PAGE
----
Coaching, on the other hand, is a development strategy that relies on having one-on-one access to a person with experience—in other words, a coach. Coaching connects subject matter experts with beginners. Coaching takes into account the specific performance of the individual being coached and then provides tailored direction. Coaching is about listening, suggesting, and working together on a plan that provides accountability and tailored direction.

Often, coaching is a post-training follow up strategy. Coaching helps quickly troubleshoot and overcome the nuanced variables that present themselves once you get into the weeds and start applying what you’ve learned from training. It’s not practical to design a training to address every single edge case that may come up, and that’s where coaching comes in.

Here’s a quick rundown of the typical traits of coaching

  • Enhancing skills and knowledge
  • Usually one-on-one
  • Tailored and individualized support
  • Informal, conversational, and relational
  • Practicing and applying skills
  • Development focused
  • Often targets more experienced team members

When to use coaching vs. training

Now that we know the difference between coaching and training, let’s talk about when and where to use each approach.

When to use training

Use training when there is a limited baseline of knowledge among a group or team. Training is a great strategy for building knowledge at scale. When there’s a need for learning or practicing new skills, training is the right strategy. For example, if you have a group of new employees starting at your company, try designing a training session to set them up for success.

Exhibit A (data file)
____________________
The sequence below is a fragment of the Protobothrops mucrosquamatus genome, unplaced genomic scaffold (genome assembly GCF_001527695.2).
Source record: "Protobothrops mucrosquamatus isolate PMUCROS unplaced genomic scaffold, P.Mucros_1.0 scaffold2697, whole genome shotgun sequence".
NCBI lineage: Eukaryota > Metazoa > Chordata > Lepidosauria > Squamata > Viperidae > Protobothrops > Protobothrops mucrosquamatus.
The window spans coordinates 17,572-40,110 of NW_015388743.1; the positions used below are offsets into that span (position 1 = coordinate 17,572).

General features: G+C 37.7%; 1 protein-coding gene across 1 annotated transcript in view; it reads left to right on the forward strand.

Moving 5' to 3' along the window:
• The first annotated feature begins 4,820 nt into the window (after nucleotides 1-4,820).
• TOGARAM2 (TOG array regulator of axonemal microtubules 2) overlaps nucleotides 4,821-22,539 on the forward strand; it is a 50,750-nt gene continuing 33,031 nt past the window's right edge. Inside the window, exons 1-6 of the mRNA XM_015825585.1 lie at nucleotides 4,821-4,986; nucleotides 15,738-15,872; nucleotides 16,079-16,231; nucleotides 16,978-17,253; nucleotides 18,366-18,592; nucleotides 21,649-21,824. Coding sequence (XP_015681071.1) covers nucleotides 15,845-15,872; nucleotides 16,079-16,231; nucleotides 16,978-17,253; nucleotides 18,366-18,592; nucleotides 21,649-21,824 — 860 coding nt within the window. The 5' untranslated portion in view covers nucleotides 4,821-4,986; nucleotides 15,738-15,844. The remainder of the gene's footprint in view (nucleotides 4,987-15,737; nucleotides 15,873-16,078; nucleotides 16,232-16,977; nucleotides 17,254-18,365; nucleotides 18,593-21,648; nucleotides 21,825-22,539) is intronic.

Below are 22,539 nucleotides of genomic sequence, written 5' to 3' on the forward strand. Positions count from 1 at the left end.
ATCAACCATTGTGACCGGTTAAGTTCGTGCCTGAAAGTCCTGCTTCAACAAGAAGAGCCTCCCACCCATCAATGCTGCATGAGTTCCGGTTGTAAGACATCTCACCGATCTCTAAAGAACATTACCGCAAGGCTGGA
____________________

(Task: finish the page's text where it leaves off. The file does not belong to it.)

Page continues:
It’s equally important to consider the timing of your training. Usually, training is most successful at the beginning of your overall development plan so that you can build a baseline of good habits. Starting at the group level sets a strong scaffolding of understanding before you delve into individualized support for each learner.

When to use coaching

Use coaching to meet the individual needs of your learners and provide personal, ongoing support. Coaching is a great way to meet learners where they are. More than likely, your learners will come to the initial training with diverse backgrounds and experiences, which means the individual challenges they encounter will vary widely, too. Coaching is the most effective strategy for providing tailored feedback and reflection, and working together to develop a growth plan.